Under Water: LX100
Looks are one thing, but real-life performance is the only real test, so time to get the regs wet.
I know I should drag it out and keep you guessing with a careful blend of positive and negative comments, but I’m not going to.
Hollis LX100 in use.
Both the LX100 and LX200 breathe beautifully, with a silky-smooth quality to their gas delivery, and were pretty much identical as far as my non-ANSTI-calibrated lungs were concerned. I’d be happy to use either in terms of their breathe quality.
I started with the LX100, which screwed into the cylinder-valve with enviable ease and smoothness. DIN threads can sometimes feel a bit scratchy or bind a bit, but the LX100 was exemplary.
Opening the cylinder-valve can also be a bit of an event sometimes as everything comes up to pressure and the hoses go rigid, but not the LX100. In fact, had the needle on the contents gauge not moved, I wouldn’t have known that the set was pressurised.
As I pulled the BC on I caught the purge of the LX100, and because I’d stupidly left the venturi lever in the dive position it freeflowed lustily until I flipped the lever and shoved a finger across the mouthpiece.
The LX200 will also do this if you have the breathing-resistance knob set at minimum and the venturi lever in the dive position, but it isn’t a fault, just a measure of how finely the cracking pressure of the two second stages is set.
The mouthpiece of the LX100 fitted my mouth and teeth well, with no trace of insecurity and no jaw-fatigue even after an hour in the water. I put this down to the mouthpiece design, because the inner curve of the exhaust T didn’t quite sit on my chin with either second stage.
My preference is for Comfo-bite mouthpieces, and have been known to swap to them even on new regs, but I wouldn’t feel any need to change these Hollis mouthpieces, so my one initial reservation had been neatly dispatched.
In a normal horizontal trim the LX100 breathed very well, cracking at the slightest inhale but not blasting air down my throat, even when it was abused by my panting and gasping as hard as I could.
Going vertical, head-up or head-down, rolling around or laid on my back and taking it easy, the breathe felt equally smooth.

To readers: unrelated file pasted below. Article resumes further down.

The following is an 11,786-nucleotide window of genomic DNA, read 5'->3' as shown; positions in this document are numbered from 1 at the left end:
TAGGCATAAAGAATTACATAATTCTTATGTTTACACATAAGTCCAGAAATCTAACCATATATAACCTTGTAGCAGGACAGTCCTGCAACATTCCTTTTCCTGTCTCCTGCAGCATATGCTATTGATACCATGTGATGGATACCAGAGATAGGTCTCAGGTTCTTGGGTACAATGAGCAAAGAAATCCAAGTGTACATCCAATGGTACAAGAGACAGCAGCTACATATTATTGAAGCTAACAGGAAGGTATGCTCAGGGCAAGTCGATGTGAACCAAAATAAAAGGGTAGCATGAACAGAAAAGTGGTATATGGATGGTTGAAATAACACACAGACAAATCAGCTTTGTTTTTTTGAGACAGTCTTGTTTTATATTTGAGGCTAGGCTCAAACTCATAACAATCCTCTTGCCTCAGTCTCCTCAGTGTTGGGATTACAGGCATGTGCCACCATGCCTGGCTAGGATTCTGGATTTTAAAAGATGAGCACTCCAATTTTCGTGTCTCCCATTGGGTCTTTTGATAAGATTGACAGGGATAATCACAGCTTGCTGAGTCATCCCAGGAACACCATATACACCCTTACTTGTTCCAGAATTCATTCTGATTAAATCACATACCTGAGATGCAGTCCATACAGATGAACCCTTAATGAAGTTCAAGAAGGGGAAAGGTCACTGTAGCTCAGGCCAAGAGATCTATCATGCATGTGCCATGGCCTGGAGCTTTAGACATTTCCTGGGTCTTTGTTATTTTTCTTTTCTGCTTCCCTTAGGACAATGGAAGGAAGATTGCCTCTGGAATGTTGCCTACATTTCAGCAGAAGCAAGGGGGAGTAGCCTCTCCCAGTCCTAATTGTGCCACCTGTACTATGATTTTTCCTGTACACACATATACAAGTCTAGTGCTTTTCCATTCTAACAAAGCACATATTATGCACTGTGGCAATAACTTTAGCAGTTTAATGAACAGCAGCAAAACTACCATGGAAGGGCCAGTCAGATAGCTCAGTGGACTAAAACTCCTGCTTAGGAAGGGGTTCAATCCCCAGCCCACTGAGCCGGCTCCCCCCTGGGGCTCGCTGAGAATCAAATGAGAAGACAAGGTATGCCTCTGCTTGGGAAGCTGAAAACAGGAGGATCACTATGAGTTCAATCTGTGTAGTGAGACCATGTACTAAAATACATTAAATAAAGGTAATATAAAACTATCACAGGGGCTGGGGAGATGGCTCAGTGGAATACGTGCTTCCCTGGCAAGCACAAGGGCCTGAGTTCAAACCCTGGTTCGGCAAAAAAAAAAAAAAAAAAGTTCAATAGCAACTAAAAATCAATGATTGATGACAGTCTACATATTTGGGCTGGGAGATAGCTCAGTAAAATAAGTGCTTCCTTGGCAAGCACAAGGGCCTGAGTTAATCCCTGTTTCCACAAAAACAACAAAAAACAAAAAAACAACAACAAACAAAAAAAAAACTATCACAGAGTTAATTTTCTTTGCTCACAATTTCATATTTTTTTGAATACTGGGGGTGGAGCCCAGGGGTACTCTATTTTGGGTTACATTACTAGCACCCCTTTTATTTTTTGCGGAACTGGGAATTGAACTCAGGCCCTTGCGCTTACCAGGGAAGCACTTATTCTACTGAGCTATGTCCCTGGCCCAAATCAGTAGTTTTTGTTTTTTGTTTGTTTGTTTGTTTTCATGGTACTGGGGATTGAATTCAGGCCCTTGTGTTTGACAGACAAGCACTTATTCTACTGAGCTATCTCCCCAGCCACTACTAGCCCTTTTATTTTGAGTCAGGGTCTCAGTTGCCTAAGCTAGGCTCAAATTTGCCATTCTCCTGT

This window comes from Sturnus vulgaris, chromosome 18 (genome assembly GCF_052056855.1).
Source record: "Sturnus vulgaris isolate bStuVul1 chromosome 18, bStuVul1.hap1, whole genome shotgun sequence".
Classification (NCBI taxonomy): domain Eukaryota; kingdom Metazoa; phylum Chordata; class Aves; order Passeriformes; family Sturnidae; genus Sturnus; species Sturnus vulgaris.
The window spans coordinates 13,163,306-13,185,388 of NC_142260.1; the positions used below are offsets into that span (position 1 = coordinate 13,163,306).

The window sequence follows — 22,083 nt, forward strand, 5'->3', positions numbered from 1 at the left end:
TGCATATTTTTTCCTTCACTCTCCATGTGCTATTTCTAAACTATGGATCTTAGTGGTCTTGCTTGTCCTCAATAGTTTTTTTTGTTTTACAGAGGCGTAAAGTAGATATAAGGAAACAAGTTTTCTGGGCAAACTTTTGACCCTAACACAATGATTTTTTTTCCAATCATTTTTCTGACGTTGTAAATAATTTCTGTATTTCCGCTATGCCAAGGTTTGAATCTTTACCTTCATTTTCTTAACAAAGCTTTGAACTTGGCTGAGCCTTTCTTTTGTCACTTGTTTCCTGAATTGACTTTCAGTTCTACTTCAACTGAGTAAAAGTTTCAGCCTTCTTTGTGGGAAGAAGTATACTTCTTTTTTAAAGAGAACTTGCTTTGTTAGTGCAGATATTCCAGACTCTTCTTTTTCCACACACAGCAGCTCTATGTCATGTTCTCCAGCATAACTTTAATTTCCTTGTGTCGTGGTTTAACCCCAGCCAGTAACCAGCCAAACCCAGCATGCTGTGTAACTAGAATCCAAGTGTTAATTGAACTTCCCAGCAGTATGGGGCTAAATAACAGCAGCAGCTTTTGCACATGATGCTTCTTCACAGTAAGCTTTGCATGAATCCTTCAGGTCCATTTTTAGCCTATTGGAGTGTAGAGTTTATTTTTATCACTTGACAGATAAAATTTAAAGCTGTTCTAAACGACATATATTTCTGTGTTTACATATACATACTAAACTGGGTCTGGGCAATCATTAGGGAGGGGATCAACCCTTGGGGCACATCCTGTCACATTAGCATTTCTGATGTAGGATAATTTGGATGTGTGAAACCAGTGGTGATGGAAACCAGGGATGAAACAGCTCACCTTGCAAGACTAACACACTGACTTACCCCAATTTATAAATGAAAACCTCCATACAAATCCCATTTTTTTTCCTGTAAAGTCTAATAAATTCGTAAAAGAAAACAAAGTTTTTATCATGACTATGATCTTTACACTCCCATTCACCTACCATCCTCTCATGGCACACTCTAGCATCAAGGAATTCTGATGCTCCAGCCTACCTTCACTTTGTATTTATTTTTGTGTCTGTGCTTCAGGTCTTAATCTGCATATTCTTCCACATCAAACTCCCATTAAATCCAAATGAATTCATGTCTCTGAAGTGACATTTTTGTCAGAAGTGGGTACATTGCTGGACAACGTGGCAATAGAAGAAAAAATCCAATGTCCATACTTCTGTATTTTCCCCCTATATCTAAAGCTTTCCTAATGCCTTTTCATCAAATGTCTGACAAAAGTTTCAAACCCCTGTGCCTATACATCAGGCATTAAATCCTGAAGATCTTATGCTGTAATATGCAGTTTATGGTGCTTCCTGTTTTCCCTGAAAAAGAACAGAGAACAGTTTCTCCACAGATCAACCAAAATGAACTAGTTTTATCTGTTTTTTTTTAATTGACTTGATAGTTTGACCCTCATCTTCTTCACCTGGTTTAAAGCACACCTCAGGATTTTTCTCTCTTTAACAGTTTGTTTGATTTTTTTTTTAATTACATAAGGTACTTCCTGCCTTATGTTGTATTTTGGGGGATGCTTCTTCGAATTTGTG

I was having one of those days when my mask, normally dry and tight as the proverbial duck’s wossname, was leaking persistently and fogging continually, so rolling on my back had dribbles of water running around the inside of my nose. This was not nice, but the LX100 certainly wasn’t misbehaving, and simply continued to deliver gas perfectly.
Big tick from me. Like it. Time for big brother.
Under Water: LX200
I’m not going to ask you to re-read all that basic stuff again; take it from me that the LX200 works as flawlessly as the LX100, with extra tunability from the breathing resistance control knob, if you feel the need to twist it.
I might have remarked before that I don’t really understand the point of these knobs. Why drop large amounts of hard-earned cabbage on a high-performance reg set, then de-tune it?
How many Ferrari owners go back to the garage asking for their new car to be made slower?
But I do know there are those of you who will disagree and, for you, the control works well.
Fully open and the breathe is smooth and high-volume without being fierce. Closed, and you need to suck a bit, but never to the point at which you feel as if you’re having your first asthma attack.
If you want a second stage with breathing resistance adjustment, this one works well. That means another big tick from me.
The venturi levers on both second stages were easy to locate and move with a gloved hand, and the BRA knob on the LX200 was equally easy to twiddle even with my Kevlar dipped 5mm gloves.
Both also purged progressively and easily, allowing full control over the amount of gas that the purge swooshed through the second stage.